Another notable cinematic shifts throughout this episode was the use of French New Wave film or sound effects and imagery. This style of film was ground breaking in the 60′s because it forced film goers to let go of the suburban clichéd 50′s perfection and face some bleak existentialism. When Roger smokes his cigarette down in a second, you half expected Jean Paul Belmondo to bang his head into a wall or have Jane look into the camera and wink like Anna Karina. Then the party hostess put on The Beach Boys‘ song ‘I Just Wasn’t Made For These Times’ and later on, Roger was laughing his ass off in the bathtub as he hallucinated the 1919 World Series and remarked on the Model A and Model T cars parked around the baseball field.

By the end of the night, Roger knew he wasn’t meant to be with Jane and that he was living a charade. It’s something he has avoided for awhile. Roger is a man who values the past and the old way of doing business. The next day he is chipper charlie as he makes his way to the office accepting his pending divorce. 

That brings us to Don and Megan, who show up to the Howard Johnson hotel chain with its vividly severe color scheme. Megan is wearing a coral orange dress. Notice how the costume department has patterned Megan’s hair, clothing style, and lavender blue eye color after Liz Taylor in the 60′s, whose role in the 1966 film ‘Who’s Afraid of Virginia Woolf?’ landed her the best actress Oscar and focused on the destruction of a marriage in the face of a woman’s newfound realization of her husband’s controlling nature.

The hotel cafe is decorated in teal and orange, not to mention that their trademark is orange sorbet ice cream. Megan feels guilty for bailing on Peggy and when she orders pie, Don tells her to eat sorbet instead. She hates it. Don says he is embarrassed and so she shoves spoonfuls into her mouth before commenting about Don’s dead mother. He walks out and leaves her standing in the parking lot. When he returns she is no where to be found. Don loses his shit and starts frantically calling Peggy, his sidekick and then Megan’s mother trying to locate her.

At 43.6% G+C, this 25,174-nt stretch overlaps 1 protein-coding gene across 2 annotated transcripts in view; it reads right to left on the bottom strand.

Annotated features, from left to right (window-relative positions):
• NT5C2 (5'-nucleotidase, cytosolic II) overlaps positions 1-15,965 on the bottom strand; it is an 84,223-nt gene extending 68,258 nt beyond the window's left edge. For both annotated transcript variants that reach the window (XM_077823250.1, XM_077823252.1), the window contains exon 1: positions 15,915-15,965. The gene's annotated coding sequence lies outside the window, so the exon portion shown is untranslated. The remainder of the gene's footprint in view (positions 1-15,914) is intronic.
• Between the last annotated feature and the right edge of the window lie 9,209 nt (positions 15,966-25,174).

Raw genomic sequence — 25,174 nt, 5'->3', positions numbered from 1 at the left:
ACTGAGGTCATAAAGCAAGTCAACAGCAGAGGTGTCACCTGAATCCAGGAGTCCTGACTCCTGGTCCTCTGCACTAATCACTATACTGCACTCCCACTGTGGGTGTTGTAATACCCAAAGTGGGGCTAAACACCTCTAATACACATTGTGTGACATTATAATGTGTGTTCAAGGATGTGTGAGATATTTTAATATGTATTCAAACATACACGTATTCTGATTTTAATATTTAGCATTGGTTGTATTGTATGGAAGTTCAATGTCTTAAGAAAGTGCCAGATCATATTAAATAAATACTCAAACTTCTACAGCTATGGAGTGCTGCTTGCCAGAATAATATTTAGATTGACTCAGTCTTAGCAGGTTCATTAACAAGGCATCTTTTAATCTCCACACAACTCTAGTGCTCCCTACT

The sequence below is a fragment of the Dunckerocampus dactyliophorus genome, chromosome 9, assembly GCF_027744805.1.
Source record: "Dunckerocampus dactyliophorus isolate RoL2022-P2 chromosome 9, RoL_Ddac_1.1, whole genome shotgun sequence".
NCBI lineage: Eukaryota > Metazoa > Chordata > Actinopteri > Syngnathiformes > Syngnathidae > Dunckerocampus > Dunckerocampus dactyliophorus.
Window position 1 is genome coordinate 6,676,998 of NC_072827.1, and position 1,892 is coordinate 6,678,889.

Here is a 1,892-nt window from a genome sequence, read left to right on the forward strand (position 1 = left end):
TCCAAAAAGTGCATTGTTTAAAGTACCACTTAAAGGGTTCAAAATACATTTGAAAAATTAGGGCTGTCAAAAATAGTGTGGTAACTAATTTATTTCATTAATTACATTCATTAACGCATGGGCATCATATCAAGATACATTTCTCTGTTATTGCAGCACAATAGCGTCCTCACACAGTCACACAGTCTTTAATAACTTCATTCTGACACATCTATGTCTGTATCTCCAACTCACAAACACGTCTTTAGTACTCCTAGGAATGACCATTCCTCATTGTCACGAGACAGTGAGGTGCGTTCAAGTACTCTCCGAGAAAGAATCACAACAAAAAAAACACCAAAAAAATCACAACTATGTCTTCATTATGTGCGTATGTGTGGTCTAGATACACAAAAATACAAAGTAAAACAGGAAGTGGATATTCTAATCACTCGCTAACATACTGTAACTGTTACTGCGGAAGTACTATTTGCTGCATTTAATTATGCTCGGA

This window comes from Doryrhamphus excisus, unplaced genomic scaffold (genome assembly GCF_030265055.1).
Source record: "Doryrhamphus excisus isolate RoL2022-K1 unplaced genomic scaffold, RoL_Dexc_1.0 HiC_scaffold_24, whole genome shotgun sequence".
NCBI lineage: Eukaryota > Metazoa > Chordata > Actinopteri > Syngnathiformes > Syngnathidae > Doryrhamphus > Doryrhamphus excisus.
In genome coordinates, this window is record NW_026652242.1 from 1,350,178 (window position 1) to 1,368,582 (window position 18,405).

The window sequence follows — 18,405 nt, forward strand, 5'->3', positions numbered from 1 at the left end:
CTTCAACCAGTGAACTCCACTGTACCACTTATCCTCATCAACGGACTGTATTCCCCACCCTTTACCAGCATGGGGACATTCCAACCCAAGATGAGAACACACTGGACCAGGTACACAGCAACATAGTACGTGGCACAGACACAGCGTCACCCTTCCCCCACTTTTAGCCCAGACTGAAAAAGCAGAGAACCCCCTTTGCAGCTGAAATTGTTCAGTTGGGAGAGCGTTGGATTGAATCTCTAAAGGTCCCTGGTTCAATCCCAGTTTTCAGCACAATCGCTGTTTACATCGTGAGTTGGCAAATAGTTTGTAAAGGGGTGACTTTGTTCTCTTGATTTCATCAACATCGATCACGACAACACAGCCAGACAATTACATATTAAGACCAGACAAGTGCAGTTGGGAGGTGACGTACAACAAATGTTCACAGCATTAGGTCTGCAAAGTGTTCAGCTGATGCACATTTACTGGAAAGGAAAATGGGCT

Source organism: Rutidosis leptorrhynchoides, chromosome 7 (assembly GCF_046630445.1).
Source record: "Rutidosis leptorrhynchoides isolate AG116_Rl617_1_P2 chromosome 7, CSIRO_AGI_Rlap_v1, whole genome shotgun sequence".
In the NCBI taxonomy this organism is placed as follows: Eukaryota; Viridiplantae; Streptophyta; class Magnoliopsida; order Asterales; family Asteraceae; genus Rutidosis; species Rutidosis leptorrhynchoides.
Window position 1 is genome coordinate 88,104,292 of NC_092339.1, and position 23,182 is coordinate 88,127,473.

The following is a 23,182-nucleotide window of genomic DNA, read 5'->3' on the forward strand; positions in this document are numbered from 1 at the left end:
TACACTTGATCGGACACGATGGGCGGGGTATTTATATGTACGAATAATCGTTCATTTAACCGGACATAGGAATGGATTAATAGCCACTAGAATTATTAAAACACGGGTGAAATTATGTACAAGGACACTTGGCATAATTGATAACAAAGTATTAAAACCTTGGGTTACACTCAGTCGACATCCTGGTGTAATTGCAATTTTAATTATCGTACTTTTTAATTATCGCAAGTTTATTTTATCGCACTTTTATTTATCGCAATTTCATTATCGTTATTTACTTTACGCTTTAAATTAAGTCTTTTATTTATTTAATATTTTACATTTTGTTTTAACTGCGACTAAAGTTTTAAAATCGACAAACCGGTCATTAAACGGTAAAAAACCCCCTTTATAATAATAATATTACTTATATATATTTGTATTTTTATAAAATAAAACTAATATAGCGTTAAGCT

When he finally gives up and goes home, Megan is waiting behind a locked door. After kicking the door open and chasing her around the apartment, they fall to the floor in a similar fashion of Roger and Jane on LSD. Then Megan tells him that these fights diminish their love more and more. Don clings onto her and says, “I thought I had lost you”.

Whereas Roger is a man of nostalgia, Don is always trying to reinvent himself and be one step ahead of the game. Don realizes that Megan is able to anchor him in the present and he desperately avoids letting her be free because he doesn’t want whatever shit storm will come when she is gone. Think about how they work together every waking minute and how he makes sure she is involved in his kids life, not to mention that he has divulged everything about his past to her. Even during his flashback to the Disneyland road trip he is whistling a Beatles song that he used to hate, but ends up loving because Megan got it into his head.

Don doesn’t want dwell on the past anymore than Roger wants to adhere to future changes in the world. Betty was the traditional archetype of a trophy wife, a trophy household, and perfect mother. Megan is willing to support Don, but is constantly challenging him and making him face himself. Betty wasn’t psychologically able to deal with Don’s problems any more than she could deal with her own. Don’s identity doesn’t even belong to him, yet all characters seem to gravitate towards this ideal and are guided by it subconsciously. Mad Men should never be judged on first glance and neither should the people in its storyline.

By Chelsi Archibald
  1. I’m loving your Mad Men recaps as much as I am hating Don Draper more and more every episode – and loving it every step of the way.

    When MM first started, my friends and I all fell for him. He was damaged but he took control. He was a man’s man. However, seeing him now with a woman who is more like us – specifically a woman who is what our moms were like 40 years ago and trying to deal with her – seems like a bigger metaphor for what happened in the 60s. Gen X and Y women are looking back nostalgically at “real men” but now we are seeing how things changed and why our mothers did what they did. I feel like thanking our moms’ generation every time I see this show this season. There is so much to think about.